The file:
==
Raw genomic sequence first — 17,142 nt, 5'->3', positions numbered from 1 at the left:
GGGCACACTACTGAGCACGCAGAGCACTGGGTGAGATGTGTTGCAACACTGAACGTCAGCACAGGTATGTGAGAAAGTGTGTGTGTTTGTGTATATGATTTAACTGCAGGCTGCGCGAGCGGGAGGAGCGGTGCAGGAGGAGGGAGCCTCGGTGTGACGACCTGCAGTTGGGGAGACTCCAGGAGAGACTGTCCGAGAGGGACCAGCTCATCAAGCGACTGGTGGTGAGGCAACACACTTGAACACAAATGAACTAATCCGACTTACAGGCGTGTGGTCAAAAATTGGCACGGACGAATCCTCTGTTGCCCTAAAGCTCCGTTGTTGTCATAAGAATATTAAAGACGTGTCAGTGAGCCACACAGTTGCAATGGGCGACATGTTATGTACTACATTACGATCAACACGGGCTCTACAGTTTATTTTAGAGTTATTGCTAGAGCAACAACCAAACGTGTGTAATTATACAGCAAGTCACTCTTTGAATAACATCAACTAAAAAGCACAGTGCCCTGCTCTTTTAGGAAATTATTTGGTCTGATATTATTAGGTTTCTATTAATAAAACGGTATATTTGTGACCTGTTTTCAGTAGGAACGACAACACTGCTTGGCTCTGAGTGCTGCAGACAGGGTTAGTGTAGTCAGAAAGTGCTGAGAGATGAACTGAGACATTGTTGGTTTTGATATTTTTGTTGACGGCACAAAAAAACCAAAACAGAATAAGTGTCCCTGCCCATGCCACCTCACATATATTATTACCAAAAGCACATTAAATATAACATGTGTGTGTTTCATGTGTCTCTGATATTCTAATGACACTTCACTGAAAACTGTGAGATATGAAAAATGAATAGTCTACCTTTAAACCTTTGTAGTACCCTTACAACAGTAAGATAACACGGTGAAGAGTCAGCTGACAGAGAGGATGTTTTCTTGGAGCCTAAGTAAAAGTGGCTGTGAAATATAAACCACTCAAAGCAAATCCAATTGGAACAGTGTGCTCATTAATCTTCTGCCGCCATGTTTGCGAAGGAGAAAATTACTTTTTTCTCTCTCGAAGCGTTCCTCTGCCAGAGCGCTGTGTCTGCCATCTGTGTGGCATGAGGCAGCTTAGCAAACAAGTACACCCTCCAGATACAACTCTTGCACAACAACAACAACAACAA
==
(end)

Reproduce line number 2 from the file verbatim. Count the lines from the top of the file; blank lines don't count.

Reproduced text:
GGGCACACTACTGAGCACGCAGAGCACTGGGTGAGATGTGTTGCAACACTGAACGTCAGCACAGGTATGTGAGAAAGTGTGTGTGTTTGTGTATATGATTTAACTGCAGGCTGCGCGAGCGGGAGGAGCGGTGCAGGAGGAGGGAGCCTCGGTGTGACGACCTGCAGTTGGGGAGACTCCAGGAGAGACTGTCCGAGAGGGACCAGCTCATCAAGCGACTGGTGGTGAGGCAACACACTTGAACACAAATGAACTAATCCGACTTACAGGCGTGTGGTCAAAAATTGGCACGGACGAATCCTCTGTTGCCCTAAAGCTCCGTTGTTGTCATAAGAATATTAAAGACGTGTCAGTGAGCCACACAGTTGCAATGGGCGACATGTTATGTACTACATTACGATCAACACGGGCTCTACAGTTTATTTTAGAGTTATTGCTAGAGCAACAACCAAACGTGTGTAATTATACAGCAAGTCACTCTTTGAATAACATCAACTAAAAAGCACAGTGCCCTGCTCTTTTAGGAAATTATTTGGTCTGATATTATTAGGTTTCTATTAATAAAACGGTATATTTGTGACCTGTTTTCAGTAGGAACGACAACACTGCTTGGCTCTGAGTGCTGCAGACAGGGTTAGTGTAGTCAGAAAGTGCTGAGAGATGAACTGAGACATTGTTGGTTTTGATATTTTTGTTGACGGCACAAAAAAACCAAAACAGAATAAGTGTCCCTGCCCATGCCACCTCACATATATTATTACCAAAAGCACATTAAATATAACATGTGTGTGTTTCATGTGTCTCTGATATTCTAATGACACTTCACTGAAAACTGTGAGATATGAAAAATGAATAGTCTACCTTTAAACCTTTGTAGTACCCTTACAACAGTAAGATAACACGGTGAAGAGTCAGCTGACAGAGAGGATGTTTTCTTGGAGCCTAAGTAAAAGTGGCTGTGAAATATAAACCACTCAAAGCAAATCCAATTGGAACAGTGTGCTCATTAATCTTCTGCCGCCATGTTTGCGAAGGAGAAAATTACTTTTTTCTCTCTCGAAGCGTTCCTCTGCCAGAGCGCTGTGTCTGCCATCTGTGTGGCATGAGGCAGCTTAGCAAACAAGTACACCCTCCAGATACAACTCTTGCACAACAACAACAACAACAA